Complaining is an incredibly optimistic thing to do. Bringing up the same issue three meetings in a row is too. How, you ask?
Just think about motivation for a moment. Even if you don’t like how the complainer is saying it, they are actually saying, “we could be doing _______ so much better than we are”. Is that how you’re hearing the angst on your team today?
Putting down those daily ‘rebellions’, whether you do that outwardly or in more subtle ways in your culture, is a tragic waste of your talent. Because there’s literally nobody who sees the gaps better than the people on your team.
The ‘lower down’ they are (which is almost always closer to your customers) the more clear their vision is. The only thing they lack is credibility and authority inside the organization, which makes it feel unsafe and risky for them to be too loud about what they see. Which is why you have to listen that much harder.
You could say your most important job as a team leader is to do everything in your power to make it safe for them, and to support them in articulating what they see in a way they don’t know to do yet. Oh, no.
You have their paycheck in your hands. You have their future promotion in their hands. It’s going to take work, your best work. It’s going to take mentoring. You’ll need to listen in a new way, to see past the rough edges and the ‘limited view’ they have, so that you can learn all the many wondrous things they have to teach you, things like:
The things that are most frustrating to your customers (so you can fix your product)
The day-to-day reality of what it’s like to work in your business (so you can fix your culture)
The gap between what you think the goals are and what they think they are (so you can get your project back on track)
The sequence of things they’re trying to tackle that’s not what you intended (so you can get them working on the next most important thing)
There’s only one catch to having all those perks. You have to learn to live with a little rebellion now and then. Because that’s what optimism is. It’s a little rebellion, a little post-it note that says ‘we can do better’.
If employee complaints come in a constructive tone, that’s gravy. But remember, the best optimists are often the worst politicians. They can’t hide their frustration. They make noise because they can’t not, because they’d rather get fired than do mediocre work. Is there any person you want to keep on your team more than that?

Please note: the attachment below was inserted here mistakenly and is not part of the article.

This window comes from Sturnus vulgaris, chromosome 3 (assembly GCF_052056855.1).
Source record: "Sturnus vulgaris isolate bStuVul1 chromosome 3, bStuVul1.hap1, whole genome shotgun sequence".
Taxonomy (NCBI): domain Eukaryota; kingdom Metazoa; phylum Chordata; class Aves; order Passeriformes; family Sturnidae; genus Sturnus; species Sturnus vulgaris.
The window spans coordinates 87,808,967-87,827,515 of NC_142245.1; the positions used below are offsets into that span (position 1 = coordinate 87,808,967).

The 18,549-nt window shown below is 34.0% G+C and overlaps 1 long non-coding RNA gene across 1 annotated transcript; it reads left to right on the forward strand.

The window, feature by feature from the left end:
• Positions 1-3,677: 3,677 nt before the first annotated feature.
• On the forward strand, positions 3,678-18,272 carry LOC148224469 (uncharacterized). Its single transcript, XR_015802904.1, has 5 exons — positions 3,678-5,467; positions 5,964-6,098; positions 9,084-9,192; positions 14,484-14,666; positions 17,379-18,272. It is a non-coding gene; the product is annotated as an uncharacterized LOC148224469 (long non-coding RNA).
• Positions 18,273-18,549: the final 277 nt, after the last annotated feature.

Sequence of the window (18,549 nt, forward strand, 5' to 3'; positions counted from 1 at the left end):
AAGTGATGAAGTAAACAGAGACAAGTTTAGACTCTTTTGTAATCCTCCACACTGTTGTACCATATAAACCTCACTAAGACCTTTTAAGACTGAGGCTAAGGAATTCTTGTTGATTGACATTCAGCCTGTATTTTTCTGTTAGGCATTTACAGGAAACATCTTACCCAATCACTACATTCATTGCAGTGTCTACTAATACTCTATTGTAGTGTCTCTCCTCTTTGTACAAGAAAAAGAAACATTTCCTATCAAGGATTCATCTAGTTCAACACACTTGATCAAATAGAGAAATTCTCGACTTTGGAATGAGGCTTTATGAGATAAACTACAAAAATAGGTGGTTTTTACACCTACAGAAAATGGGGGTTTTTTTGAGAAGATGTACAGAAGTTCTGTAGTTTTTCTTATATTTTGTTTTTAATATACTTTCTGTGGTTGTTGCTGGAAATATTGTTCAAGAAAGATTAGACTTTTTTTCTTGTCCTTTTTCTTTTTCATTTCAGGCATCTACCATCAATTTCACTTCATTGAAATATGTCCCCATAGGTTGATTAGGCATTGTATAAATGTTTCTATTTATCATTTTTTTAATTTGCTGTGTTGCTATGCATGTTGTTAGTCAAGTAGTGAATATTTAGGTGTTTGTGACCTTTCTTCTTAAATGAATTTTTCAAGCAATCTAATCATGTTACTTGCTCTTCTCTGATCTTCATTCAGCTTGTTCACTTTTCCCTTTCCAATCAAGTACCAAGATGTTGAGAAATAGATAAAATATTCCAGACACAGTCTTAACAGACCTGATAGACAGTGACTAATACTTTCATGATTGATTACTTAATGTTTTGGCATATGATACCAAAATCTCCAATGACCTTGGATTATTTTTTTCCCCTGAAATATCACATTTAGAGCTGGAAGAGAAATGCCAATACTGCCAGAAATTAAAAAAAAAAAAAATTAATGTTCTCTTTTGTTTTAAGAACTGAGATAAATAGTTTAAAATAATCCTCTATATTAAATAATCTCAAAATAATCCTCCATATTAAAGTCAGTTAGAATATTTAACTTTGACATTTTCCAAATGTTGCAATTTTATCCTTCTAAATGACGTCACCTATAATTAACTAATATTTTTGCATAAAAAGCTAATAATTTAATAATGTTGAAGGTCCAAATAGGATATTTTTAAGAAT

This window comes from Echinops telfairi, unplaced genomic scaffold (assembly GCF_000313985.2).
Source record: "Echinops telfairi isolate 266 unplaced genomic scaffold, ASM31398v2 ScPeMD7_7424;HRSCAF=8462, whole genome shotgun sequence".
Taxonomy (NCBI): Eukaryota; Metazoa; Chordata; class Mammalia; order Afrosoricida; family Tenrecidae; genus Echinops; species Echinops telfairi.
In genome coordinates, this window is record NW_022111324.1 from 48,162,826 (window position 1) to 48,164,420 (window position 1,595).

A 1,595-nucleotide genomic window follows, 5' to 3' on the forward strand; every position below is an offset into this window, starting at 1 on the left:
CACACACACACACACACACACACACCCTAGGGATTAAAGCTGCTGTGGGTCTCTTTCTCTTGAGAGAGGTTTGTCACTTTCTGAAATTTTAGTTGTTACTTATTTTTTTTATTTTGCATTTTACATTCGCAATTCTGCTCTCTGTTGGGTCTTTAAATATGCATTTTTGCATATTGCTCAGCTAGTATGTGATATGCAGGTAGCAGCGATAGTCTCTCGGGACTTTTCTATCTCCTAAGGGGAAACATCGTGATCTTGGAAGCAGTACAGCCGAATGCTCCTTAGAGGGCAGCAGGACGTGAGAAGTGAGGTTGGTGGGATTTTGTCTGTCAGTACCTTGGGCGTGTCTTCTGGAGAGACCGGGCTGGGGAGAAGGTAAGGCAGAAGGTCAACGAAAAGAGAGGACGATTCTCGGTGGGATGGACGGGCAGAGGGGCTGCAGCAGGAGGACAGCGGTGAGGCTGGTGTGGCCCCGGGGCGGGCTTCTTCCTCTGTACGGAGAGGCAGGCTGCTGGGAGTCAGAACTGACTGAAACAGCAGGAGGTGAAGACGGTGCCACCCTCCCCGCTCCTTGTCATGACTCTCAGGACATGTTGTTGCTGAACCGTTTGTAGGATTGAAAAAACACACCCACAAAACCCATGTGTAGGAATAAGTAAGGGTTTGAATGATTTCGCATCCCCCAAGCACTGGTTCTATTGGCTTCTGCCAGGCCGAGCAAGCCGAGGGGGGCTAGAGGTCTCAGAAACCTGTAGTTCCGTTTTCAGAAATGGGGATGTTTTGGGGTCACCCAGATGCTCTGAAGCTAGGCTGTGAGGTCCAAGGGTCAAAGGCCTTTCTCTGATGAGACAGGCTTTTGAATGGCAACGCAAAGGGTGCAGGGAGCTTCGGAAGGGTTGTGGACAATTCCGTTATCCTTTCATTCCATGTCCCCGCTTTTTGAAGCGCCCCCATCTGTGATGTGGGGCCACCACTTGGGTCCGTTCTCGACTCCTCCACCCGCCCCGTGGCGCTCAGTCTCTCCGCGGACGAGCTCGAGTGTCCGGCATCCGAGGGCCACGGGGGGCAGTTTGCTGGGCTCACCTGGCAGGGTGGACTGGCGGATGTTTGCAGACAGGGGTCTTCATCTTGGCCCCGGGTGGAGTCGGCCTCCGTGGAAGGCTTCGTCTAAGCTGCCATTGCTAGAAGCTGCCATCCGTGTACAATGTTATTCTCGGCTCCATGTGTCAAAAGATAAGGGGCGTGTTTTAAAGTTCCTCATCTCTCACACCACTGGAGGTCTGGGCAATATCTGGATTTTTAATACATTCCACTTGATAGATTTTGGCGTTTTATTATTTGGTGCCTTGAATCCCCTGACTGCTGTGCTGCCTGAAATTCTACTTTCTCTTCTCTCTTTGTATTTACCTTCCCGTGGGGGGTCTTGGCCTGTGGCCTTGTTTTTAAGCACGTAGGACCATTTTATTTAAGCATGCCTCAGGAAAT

So, why not start helping them be more negative (aka optimistic!). Here’s five questions you can play around with. Try one a week for the next five weeks. Make it playful, keep it respectful, make room for each question to start a conversation. And make sure you’re the one taking notes.
What’s the thing you like about our business the least?
What’s the thing you dislike about your job the most?
What’s the thing that frustrates our current customers to no end?
What’s the one thing about our product or service you feel you have to apologize for?
What’s the one change you would make to our product or business if you were in charge?
All you have to do is open the door, and make it clear that you’re interested in what they have to say. If you have to fake it, don’t bother. They’ll see right through it. Your people want nothing more than to have this conversation with you, but they need to feel you’re really interested in hearing the answers.
Consider this…what if their greatest desire is to have you hear their dreams of how it could be, about the world they want to live in, and the product they want to jump-in with all their heart to help create? Is there anything else more important on your agenda today than that?
Jonathan is the CEO of refound, a startup that offers training and mentoring to help leaders learn the art of cultural listening. He lives in Ashland, Oregon with his wife Aleks, daughter Livia and the world’s laziest dog.
Image Credit: Bark/Flickr
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